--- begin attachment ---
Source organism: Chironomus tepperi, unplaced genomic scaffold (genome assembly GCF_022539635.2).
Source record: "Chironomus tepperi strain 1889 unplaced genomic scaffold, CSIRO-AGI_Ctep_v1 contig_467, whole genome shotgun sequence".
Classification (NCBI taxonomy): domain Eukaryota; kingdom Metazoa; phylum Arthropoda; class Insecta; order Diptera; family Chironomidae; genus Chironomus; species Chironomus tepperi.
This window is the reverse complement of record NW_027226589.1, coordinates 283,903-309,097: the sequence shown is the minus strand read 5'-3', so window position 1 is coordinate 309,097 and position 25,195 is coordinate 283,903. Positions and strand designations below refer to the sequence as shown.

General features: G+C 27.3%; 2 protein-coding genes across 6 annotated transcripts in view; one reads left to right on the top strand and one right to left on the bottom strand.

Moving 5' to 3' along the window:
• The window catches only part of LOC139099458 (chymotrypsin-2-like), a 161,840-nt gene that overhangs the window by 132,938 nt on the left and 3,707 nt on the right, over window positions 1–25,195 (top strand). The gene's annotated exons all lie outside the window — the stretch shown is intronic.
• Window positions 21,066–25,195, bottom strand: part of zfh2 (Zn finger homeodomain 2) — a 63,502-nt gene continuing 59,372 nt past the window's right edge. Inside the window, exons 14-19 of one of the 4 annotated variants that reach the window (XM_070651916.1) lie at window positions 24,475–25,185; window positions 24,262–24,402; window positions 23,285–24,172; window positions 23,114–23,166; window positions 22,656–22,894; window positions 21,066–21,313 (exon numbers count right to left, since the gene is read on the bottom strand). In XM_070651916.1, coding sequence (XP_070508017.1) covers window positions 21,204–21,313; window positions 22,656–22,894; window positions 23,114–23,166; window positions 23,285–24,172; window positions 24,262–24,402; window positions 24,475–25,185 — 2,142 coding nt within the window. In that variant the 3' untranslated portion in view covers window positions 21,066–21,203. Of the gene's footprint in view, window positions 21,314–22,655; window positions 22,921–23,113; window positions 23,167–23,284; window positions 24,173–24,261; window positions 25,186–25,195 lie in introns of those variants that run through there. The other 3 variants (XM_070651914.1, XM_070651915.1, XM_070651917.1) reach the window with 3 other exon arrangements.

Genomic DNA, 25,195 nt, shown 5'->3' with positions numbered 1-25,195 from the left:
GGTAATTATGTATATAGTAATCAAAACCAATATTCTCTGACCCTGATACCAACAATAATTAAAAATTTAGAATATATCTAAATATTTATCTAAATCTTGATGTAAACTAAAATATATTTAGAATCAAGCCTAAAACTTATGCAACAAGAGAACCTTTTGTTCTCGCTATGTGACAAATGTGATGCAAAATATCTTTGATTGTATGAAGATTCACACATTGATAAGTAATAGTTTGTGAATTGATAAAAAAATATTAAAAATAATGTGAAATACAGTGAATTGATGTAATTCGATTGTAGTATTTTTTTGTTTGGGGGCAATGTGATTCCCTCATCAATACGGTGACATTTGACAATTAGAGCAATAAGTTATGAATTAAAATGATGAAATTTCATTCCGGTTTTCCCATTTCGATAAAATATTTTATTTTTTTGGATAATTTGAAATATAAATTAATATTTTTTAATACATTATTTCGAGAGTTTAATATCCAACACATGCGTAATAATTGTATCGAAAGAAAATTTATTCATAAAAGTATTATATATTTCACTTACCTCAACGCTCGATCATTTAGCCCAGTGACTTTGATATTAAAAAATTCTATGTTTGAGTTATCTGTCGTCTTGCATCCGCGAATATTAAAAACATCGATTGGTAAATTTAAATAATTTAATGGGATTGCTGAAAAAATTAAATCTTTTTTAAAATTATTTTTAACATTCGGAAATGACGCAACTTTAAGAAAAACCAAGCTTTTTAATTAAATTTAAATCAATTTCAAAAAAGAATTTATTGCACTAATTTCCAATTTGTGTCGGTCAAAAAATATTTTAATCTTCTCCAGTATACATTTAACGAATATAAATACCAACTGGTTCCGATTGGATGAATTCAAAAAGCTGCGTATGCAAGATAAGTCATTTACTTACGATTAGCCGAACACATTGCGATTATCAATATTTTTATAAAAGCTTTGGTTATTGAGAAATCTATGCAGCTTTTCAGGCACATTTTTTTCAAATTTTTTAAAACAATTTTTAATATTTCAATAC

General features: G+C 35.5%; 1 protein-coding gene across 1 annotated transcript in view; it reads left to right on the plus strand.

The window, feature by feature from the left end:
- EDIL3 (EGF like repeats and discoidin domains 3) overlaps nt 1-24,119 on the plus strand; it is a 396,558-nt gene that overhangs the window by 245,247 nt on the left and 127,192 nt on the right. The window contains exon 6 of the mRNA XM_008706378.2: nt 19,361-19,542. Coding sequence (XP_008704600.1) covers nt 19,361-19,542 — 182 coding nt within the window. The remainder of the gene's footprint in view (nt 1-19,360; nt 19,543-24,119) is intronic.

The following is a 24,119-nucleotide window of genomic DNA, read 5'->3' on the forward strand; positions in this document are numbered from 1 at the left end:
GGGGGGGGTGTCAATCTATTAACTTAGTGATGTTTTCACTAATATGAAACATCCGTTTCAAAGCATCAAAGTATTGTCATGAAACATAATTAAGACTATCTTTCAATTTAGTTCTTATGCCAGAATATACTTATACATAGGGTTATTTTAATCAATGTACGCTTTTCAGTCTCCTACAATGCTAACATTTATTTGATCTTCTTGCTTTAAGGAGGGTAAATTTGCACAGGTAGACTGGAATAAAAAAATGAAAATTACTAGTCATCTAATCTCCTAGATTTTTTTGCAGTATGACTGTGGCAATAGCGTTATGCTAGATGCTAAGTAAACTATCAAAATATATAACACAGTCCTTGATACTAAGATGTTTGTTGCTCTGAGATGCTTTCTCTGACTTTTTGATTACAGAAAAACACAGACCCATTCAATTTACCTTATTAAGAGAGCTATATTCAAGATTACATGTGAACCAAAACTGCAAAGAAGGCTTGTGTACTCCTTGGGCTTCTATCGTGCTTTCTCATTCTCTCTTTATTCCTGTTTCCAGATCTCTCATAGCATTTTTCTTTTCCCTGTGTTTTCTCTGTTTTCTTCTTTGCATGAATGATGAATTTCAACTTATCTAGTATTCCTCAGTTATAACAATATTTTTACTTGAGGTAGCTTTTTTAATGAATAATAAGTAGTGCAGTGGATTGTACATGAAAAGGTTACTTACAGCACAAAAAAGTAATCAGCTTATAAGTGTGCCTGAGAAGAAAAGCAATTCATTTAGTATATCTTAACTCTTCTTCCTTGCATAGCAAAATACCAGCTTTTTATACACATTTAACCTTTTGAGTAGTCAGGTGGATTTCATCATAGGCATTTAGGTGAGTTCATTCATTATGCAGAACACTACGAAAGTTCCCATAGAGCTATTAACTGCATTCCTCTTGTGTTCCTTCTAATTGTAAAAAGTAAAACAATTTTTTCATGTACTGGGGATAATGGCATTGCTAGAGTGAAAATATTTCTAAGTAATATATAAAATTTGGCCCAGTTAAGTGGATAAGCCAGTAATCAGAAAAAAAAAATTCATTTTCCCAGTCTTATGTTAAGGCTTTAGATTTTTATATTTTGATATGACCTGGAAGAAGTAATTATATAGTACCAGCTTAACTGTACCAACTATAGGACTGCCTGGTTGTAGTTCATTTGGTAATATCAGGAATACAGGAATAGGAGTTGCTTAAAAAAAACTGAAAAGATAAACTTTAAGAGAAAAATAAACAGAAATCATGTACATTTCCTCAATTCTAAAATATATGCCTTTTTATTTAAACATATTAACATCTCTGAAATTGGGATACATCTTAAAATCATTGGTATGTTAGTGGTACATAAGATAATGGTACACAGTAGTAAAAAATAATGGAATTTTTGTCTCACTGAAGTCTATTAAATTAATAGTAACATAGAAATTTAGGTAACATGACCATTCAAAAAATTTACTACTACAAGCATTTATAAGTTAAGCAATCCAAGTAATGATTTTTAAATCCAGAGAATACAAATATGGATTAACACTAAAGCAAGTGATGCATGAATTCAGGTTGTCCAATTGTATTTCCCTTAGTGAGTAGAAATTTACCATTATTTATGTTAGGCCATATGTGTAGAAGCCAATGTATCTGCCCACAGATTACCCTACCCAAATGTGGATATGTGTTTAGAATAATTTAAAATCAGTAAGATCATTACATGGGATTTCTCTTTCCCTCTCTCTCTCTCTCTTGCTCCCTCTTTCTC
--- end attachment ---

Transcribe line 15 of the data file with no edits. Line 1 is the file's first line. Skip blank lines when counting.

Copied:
GGGGGGGGTGTCAATCTATTAACTTAGTGATGTTTTCACTAATATGAAACATCCGTTTCAAAGCATCAAAGTATTGTCATGAAACATAATTAAGACTATCTTTCAATTTAGTTCTTATGCCAGAATATACTTATACATAGGGTTATTTTAATCAATGTACGCTTTTCAGTCTCCTACAATGCTAACATTTATTTGATCTTCTTGCTTTAAGGAGGGTAAATTTGCACAGGTAGACTGGAATAAAAAAATGAAAATTACTAGTCATCTAATCTCCTAGATTTTTTTGCAGTATGACTGTGGCAATAGCGTTATGCTAGATGCTAAGTAAACTATCAAAATATATAACACAGTCCTTGATACTAAGATGTTTGTTGCTCTGAGATGCTTTCTCTGACTTTTTGATTACAGAAAAACACAGACCCATTCAATTTACCTTATTAAGAGAGCTATATTCAAGATTACATGTGAACCAAAACTGCAAAGAAGGCTTGTGTACTCCTTGGGCTTCTATCGTGCTTTCTCATTCTCTCTTTATTCCTGTTTCCAGATCTCTCATAGCATTTTTCTTTTCCCTGTGTTTTCTCTGTTTTCTTCTTTGCATGAATGATGAATTTCAACTTATCTAGTATTCCTCAGTTATAACAATATTTTTACTTGAGGTAGCTTTTTTAATGAATAATAAGTAGTGCAGTGGATTGTACATGAAAAGGTTACTTACAGCACAAAAAAGTAATCAGCTTATAAGTGTGCCTGAGAAGAAAAGCAATTCATTTAGTATATCTTAACTCTTCTTCCTTGCATAGCAAAATACCAGCTTTTTATACACATTTAACCTTTTGAGTAGTCAGGTGGATTTCATCATAGGCATTTAGGTGAGTTCATTCATTATGCAGAACACTACGAAAGTTCCCATAGAGCTATTAACTGCATTCCTCTTGTGTTCCTTCTAATTGTAAAAAGTAAAACAATTTTTTCATGTACTGGGGATAATGGCATTGCTAGAGTGAAAATATTTCTAAGTAATATATAAAATTTGGCCCAGTTAAGTGGATAAGCCAGTAATCAGAAAAAAAAAATTCATTTTCCCAGTCTTATGTTAAGGCTTTAGATTTTTATATTTTGATATGACCTGGAAGAAGTAATTATATAGTACCAGCTTAACTGTACCAACTATAGGACTGCCTGGTTGTAGTTCATTTGGTAATATCAGGAATACAGGAATAGGAGTTGCTTAAAAAAAACTGAAAAGATAAACTTTAAGAGAAAAATAAACAGAAATCATGTACATTTCCTCAATTCTAAAATATATGCCTTTTTATTTAAACATATTAACATCTCTGAAATTGGGATACATCTTAAAATCATTGGTATGTTAGTGGTACATAAGATAATGGTACACAGTAGTAAAAAATAATGGAATTTTTGTCTCACTGAAGTCTATTAAATTAATAGTAACATAGAAATTTAGGTAACATGACCATTCAAAAAATTTACTACTACAAGCATTTATAAGTTAAGCAATCCAAGTAATGATTTTTAAATCCAGAGAATACAAATATGGATTAACACTAAAGCAAGTGATGCATGAATTCAGGTTGTCCAATTGTATTTCCCTTAGTGAGTAGAAATTTACCATTATTTATGTTAGGCCATATGTGTAGAAGCCAATGTATCTGCCCACAGATTACCCTACCCAAATGTGGATATGTGTTTAGAATAATTTAAAATCAGTAAGATCATTACATGGGATTTCTCTTTCCCTCTCTCTCTCTCTCTTGCTCCCTCTTTCTC